Voting infographic

Millennials could outnumber baby boomers in the electorate in coming years but are consistently the generation with the lowest voter turnout.

According to pewresearch.org, millennials made up 27 percent of the eligible voting population in 2016 and baby boomers made up 31 percent.

In spite of being the second largest generation in the electorate, according to civicyouth.org, only 50 percent of eligible young people ages 18-29 voted in the 2016 general election.

Although voter turnout among college students was up in 2016 compared to 2012, turnout was still below 50 percent, and among those registered to vote, 68.5 percent voted, according to a 2017 Tufts University study.

Many college students are eligible to vote for the first time in the midterms Nov. 6, but they have never voted before and don’t know when or how to register. Some attend college out-of-state and don’t know whether to register in their home state or college state.

Whether a Northwest student votes in Nodaway County or their home county is personal preference, but they can only vote in one place.

Junior Starr McClain said she isn’t from Nodaway County, but chose to register here for convenience.

“I changed my registration to Nodaway County because I felt like it was more convenient than doing an absentee ballot,” McClain said. “I spend most of my year in Maryville because I am a student, so for me, voting here made more sense because I could vote for things that directly affect me.”

Missouri, Kansas, Nebraska and Iowa, as well as 35 other states, offer online voter registration with a valid state ID. Online registration can be completed through a county clerk’s website or through vote.org or TurboVote.org. In-person voter registration for Nodaway County is available at the Nodaway County Clerk’s office at 305 N. Main St. Maryville, Missouri.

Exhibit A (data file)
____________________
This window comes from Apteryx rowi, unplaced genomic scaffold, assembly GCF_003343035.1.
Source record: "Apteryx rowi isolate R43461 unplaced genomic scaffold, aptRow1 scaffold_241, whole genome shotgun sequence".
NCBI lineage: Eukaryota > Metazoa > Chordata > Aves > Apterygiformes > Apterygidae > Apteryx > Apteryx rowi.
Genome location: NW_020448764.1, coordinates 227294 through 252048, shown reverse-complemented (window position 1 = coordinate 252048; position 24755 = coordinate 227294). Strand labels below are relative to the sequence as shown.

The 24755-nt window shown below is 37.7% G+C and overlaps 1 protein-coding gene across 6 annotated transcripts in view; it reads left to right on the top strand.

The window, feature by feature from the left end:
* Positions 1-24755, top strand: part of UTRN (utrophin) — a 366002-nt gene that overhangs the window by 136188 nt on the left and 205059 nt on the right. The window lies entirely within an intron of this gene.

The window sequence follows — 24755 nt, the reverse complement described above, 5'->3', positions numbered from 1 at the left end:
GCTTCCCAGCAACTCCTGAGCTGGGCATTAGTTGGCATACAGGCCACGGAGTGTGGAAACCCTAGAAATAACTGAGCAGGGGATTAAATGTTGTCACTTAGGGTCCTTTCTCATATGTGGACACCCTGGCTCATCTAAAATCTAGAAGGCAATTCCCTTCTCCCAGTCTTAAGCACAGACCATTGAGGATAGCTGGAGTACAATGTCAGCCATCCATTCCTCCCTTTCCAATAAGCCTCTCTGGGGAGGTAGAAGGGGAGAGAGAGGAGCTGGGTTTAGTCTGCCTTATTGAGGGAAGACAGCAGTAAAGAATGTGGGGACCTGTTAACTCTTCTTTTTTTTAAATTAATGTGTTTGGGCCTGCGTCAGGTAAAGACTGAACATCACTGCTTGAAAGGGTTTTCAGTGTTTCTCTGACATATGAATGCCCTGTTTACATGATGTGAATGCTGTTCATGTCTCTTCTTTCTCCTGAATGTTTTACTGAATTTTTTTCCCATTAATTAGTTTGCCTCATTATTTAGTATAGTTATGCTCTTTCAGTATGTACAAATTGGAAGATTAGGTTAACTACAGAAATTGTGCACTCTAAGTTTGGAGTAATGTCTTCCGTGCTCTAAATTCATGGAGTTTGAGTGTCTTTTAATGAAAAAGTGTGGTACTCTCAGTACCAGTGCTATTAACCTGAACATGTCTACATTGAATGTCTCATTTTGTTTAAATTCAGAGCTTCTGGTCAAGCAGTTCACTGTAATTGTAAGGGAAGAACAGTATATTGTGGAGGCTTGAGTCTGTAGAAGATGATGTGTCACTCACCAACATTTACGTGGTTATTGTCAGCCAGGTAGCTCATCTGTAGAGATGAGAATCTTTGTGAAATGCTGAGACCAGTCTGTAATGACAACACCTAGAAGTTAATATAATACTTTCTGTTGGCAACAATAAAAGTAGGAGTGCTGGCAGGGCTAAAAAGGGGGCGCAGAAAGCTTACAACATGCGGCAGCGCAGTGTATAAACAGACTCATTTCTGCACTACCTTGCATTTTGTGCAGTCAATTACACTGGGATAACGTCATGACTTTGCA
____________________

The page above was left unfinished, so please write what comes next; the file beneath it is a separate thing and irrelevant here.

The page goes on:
Students who voted in the 2016 general election and haven’t changed their name or address since are already registered for the 2018 election. Registration status can be checked at vote.org.

Voter registration closes in Missouri Oct. 10, Kansas Oct. 16 and Nebraska Oct. 19. Registration closes online in Iowa Oct. 27 and by mail Oct. 22. Day-of in-person registration is also available in Iowa with a valid ID and a proof of address (a driver’s license counts as both).

Sophomore Tyler Bears said he registered to vote when he renewed his driver’s license.

“The lady at the DMV asked, ‘Would you like to be registered to vote,’ and I said absolutely and here we are,” Bears said. “So for me, the process was very simple and there was no time commitment.”

Social media platforms like Facebook and Snapchat did voter registration campaigns on National Voter Registration Day Sept. 25. McClain said she registered through Snapchat.

Many students choose to vote absentee because they cannot be in their hometown on election day or they have classes, clubs or practices on election day. Absentee ballots can be requested by mail using a form printed off from your local election office’s website. In some states, these forms can be picked up in person or mailed, so check the local election office’s website.

Absentee ballots must be mailed in Missouri by Oct. 31, in Kansas so it arrives by Nov. 2, in Nebraska by Oct. 26 and in Iowa before Nov. 6.

If voting absentee, the ballot must be notarized before it is signed and sent. Ballots can be notarized on campus at the Bursar’s office in the Administration building, or it can be notarized at U.S. Bank, Nodaway Valley Bank, Citizens Bank & Trust, Bank Midwest or Wells Bank.

Every state has different deadlines and rules for registration and voting. The YouTube channel How To Vote In Every State has a video for every state with deadlines, information about necessary ID’s and links to check your registration, order an absentee ballot and find your local polling place.

McClain said voting for Congress and local offices is especially important.

“Because of the results of the last election not being something I was in favor of, I realized that changing our country does not start and stop at the President, but it includes every part of Congress,” McClain said.

Bears said voting is the best way to make lasting change in your community and country.

“If you don’t like the way things are then voting is a great way to fix it,” Bears said. “Voting saves democracy, and voting saves America. Your vote matters this November and every other time there is a chance to vote.”

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